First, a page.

Read, Learn and Grow

Venture Stream Blog

What is D2C Ecommerce?

What is D2C ecommerce? | D2C vs B2C

August 16, 2022

What is D2C ecommerce?

No, that’s not a typo. 

We’re all familiar with the terms B2C and B2B by now, but you may be less familiar with the concept of D2C business.

Whilst D2C brands have always existed, this type of selling method seems to have exploded in popularity as of late. More and more consumers are beginning to examine their online shopping habits, and being more selective about who they buy from. This has created more opportunities for D2C ecommerce businesses to thrive.

D2C: what does it mean?

First things first, what does this term actually mean?  D2C stands for direct to consumer. And it pretty much does what it says on the tin. It refers to businesses that sell their products directly to consumers, cutting out the middleman. 

D2C vs B2C – what’s the difference?

Many people think that D2C and B2C are the same thing. After all, they both refer to selling to a customer as opposed to another business. But that’s where the similarities end.

The B2C model relies on a retailer working between the manufacturer and the customer. A typical B2C business may sell products from a range of manufacturers – think about how many different brand names you see on the shelves of your local supermarket. 

When it comes to D2C, the manufacturer is the retailer, cutting out the need for any intermediaries by manufacturing, promoting, selling and shipping their products straight to customers. 

Tesla D2C Ecommerce

Tesla is a great example of brands excelling at D2C Ecommerce

The benefits of D2C ecommerce

Connect with customers

The clue is in the name – D2C businesses are in a position to speak directly to their customers. This allows them to cut through the noise and form connections. At the end of the day, if you’re the one designing and making the products you’re selling, then no one is in a better position to sell and market them than you. This naturally builds trust between the brand and the consumer, which can go a long way in building customer loyalty and earning repeat sales.

More control 

Selling your own products directly to your target customer offers a lot more control over various aspects of a business.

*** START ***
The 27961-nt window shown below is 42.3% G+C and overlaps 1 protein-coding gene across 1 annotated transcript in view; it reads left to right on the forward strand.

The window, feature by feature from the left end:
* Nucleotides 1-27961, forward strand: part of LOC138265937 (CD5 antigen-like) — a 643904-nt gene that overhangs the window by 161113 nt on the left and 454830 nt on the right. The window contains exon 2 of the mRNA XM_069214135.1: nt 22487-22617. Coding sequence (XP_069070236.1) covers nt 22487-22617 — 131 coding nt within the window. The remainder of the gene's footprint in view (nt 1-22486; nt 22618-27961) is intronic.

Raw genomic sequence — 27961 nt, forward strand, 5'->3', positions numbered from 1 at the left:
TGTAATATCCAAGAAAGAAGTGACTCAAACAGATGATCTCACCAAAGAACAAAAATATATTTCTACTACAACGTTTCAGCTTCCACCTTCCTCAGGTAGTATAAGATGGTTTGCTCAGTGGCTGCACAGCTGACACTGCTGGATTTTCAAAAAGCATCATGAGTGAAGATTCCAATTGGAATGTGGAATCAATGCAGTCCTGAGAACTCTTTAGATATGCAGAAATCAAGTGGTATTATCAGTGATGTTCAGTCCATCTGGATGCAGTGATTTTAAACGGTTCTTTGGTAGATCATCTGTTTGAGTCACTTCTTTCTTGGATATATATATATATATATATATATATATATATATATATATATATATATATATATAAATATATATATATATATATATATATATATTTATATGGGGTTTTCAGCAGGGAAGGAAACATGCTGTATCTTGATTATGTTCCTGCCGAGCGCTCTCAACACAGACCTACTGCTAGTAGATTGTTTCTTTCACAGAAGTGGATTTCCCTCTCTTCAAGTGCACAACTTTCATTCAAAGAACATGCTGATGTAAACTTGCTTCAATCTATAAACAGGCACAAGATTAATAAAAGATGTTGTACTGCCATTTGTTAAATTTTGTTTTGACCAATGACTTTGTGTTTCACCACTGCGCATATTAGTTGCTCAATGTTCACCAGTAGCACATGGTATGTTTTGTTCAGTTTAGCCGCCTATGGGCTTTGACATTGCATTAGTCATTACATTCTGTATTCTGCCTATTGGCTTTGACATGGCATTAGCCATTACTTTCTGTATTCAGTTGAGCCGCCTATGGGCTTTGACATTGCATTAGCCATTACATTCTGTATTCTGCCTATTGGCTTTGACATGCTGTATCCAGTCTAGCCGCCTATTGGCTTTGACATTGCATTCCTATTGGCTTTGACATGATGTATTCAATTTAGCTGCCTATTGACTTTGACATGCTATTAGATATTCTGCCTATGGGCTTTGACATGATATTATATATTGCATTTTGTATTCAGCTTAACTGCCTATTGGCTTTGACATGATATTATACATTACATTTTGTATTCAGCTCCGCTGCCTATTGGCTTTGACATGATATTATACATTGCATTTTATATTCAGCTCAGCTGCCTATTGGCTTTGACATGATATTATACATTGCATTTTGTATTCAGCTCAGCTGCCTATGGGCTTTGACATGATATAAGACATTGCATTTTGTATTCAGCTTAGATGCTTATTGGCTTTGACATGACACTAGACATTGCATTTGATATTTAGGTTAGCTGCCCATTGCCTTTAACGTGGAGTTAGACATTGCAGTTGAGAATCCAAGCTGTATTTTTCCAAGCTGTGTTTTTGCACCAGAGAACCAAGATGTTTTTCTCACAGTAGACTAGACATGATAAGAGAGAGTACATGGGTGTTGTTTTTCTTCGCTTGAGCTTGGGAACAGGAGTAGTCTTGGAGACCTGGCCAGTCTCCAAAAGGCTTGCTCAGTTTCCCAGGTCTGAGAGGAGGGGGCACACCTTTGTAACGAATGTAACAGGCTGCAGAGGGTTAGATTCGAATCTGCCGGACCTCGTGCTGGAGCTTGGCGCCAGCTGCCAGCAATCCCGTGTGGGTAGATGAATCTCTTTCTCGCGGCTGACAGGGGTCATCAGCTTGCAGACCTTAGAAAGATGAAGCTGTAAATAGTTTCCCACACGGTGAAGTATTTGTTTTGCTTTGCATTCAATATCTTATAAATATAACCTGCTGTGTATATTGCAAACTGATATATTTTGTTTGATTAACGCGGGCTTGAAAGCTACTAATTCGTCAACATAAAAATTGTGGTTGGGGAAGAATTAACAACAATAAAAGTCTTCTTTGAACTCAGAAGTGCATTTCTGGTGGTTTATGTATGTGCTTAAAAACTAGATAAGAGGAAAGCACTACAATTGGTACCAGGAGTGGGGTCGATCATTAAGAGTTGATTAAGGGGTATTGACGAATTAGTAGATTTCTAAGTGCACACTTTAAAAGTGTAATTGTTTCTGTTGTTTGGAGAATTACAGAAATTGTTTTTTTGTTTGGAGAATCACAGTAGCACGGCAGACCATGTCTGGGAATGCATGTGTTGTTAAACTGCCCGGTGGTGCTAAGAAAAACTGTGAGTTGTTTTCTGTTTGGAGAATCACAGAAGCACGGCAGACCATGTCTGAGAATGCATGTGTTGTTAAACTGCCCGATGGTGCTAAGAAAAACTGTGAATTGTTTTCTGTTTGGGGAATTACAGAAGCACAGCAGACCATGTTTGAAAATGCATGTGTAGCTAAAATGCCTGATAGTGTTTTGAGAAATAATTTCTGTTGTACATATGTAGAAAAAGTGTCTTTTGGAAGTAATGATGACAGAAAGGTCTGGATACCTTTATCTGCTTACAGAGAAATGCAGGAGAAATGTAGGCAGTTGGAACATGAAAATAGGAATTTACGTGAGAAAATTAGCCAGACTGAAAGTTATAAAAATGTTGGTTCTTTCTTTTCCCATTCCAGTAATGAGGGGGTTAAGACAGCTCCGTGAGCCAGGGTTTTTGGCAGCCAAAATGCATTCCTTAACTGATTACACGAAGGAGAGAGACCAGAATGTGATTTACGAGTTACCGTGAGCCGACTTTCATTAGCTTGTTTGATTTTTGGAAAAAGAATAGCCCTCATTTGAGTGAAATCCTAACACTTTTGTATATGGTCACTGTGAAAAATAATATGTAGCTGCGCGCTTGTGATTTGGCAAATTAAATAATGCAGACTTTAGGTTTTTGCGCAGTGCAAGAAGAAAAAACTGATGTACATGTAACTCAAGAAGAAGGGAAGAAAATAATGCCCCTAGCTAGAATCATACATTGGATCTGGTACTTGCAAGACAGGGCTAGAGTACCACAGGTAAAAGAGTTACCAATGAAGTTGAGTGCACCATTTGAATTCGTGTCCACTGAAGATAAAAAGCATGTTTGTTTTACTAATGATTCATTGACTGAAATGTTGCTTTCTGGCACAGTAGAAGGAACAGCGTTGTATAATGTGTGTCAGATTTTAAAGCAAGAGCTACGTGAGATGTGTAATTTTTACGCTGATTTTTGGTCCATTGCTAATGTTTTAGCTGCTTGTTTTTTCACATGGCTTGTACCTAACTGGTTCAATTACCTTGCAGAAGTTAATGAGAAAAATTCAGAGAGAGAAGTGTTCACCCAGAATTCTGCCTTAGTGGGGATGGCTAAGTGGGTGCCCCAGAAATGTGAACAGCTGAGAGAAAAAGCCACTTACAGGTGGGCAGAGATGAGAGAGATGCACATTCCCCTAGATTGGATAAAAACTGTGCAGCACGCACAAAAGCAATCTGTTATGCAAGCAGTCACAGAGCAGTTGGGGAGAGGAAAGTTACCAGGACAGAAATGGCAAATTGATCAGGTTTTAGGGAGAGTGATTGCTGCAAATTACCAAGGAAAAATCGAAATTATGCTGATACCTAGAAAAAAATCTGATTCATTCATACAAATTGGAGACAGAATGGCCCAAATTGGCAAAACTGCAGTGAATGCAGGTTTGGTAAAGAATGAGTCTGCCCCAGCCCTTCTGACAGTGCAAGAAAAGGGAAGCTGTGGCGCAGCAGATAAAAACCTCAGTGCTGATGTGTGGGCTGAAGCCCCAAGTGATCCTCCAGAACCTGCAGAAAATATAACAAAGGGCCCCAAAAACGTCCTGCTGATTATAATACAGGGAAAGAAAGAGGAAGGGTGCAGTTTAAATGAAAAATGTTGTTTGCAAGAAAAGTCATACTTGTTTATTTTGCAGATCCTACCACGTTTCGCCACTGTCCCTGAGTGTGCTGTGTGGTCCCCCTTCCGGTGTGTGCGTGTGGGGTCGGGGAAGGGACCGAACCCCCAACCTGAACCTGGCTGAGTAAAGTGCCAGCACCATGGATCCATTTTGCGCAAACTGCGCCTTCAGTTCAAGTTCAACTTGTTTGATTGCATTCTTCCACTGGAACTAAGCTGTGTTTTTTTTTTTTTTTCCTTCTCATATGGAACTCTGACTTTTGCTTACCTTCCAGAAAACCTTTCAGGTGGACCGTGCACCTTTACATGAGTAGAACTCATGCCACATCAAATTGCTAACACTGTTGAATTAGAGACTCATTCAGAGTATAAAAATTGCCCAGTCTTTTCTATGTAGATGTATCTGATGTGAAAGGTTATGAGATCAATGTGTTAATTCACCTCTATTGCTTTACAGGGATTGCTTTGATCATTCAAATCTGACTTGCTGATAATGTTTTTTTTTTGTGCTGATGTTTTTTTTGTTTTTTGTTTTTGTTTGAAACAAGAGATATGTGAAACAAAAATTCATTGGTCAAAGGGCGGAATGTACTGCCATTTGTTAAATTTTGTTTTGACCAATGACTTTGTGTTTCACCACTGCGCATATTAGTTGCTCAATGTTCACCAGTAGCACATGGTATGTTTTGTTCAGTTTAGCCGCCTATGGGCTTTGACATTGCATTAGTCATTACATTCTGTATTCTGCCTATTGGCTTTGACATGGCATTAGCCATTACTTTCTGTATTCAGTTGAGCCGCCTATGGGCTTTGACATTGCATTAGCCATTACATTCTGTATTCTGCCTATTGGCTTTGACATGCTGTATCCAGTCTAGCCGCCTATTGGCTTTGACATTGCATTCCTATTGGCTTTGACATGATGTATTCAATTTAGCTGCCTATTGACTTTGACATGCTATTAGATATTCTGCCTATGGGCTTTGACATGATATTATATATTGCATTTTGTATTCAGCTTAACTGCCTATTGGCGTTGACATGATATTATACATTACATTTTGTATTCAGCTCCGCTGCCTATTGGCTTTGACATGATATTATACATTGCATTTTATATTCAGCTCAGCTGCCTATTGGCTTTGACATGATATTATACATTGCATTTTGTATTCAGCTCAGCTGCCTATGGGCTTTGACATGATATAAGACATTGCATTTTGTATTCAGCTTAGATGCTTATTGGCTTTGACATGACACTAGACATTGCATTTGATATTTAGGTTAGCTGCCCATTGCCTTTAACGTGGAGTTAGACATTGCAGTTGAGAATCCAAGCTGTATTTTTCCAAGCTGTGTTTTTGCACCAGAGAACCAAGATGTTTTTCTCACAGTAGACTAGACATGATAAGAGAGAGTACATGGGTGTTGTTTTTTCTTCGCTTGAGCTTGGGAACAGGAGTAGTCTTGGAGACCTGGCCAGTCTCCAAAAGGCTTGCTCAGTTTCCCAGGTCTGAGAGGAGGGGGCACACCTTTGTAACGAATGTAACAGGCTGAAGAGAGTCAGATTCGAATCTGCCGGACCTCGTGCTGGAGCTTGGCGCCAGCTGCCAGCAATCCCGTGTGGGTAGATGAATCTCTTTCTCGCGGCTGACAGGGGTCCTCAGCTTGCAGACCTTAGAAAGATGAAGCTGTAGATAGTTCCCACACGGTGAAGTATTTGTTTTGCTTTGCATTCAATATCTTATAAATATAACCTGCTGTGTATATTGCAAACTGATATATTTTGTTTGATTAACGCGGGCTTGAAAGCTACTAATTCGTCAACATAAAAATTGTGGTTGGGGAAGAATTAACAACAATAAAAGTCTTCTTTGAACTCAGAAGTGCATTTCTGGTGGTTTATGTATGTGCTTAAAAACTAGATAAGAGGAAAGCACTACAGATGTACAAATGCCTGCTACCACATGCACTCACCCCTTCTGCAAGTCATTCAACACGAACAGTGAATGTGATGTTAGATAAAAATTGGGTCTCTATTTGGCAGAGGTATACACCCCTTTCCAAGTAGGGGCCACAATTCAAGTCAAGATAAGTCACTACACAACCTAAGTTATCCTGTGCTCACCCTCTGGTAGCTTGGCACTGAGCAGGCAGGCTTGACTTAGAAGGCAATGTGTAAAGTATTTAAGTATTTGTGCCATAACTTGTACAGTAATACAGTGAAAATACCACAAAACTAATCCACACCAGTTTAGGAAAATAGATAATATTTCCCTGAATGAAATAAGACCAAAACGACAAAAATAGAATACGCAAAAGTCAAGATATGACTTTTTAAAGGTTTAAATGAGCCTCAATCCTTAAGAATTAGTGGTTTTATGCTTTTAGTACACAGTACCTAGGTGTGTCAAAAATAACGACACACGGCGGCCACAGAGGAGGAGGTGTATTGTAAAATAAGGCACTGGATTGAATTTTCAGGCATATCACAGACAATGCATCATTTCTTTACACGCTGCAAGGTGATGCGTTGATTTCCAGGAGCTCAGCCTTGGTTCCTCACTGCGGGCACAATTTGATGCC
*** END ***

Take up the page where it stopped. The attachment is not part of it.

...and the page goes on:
When selling through a third party retailer for example, your product may be sold alongside similar products from your competitors. Whether a customer chooses yours or theirs is out of your control – there’s not a whole lot you can do in this situation to ensure your product is the one they add to their baskets. 

The D2C selling process also tends to be more streamlined, and with convenience being at the top of many consumers’ lists when it comes to online shopping, this certainly gives D2C retailers an edge. 

From the research phase to purchase, D2C businesses are involved every step of the way, allowing them to better manage the customer experience and as a result, their brand’s reputation. 

Quality over quantity 

The B2C business model tends to favour selling in bulk, and with so much attention on waste and the environmental impact of our online shopping habits, many are trying to figure out how to become a more sustainable ecommerce business.

D2C businesses are in a better position on quality when it comes to the product and its packaging, making it far easier to reduce waste and use greener materials from start to finish.


The younger generations are more selective than ever before about where they spend their money, paying close attention to brand values and company ethos. Millennials and Gen Z are endeavouring to shop local and support smaller businesses, and authenticity certainly plays into their decision to do so. 

Since D2C brands are marketing their products directly to consumers, they are able to communicate their own messaging, ensuring they stay true to their original values and goals. When you hand over control to a third party, you can’t always guarantee that they’ll fully understand your vision.

Whilst there are many benefits to the D2C selling method, it doesn’t come without its challenges either. Juggling every aspect of the business from designing to shipping, plus customer service and marketing, can be a lot to manage, especially as your brand begins to grow. You’re also going up against bigger retailers with large teams and decades of experience behind them. 

That’s where we come in. We’ve worked with ecommerce businesses across varying industries and sizes, and we know the key to success is sustainable growth. From ecommerce website development to digital marketing, it’s important to have a support network who understands what you do and where you want to go. 

Need a hand scaling our ecommerce business? We’d love to chat. Send us a message and we’ll be in touch. 

Written by Andy

Andy is Venture Stream’s Chief Operating Officer and has over 15 years’ experience in ecommerce consultancy, design and retail marketing.

See more posts by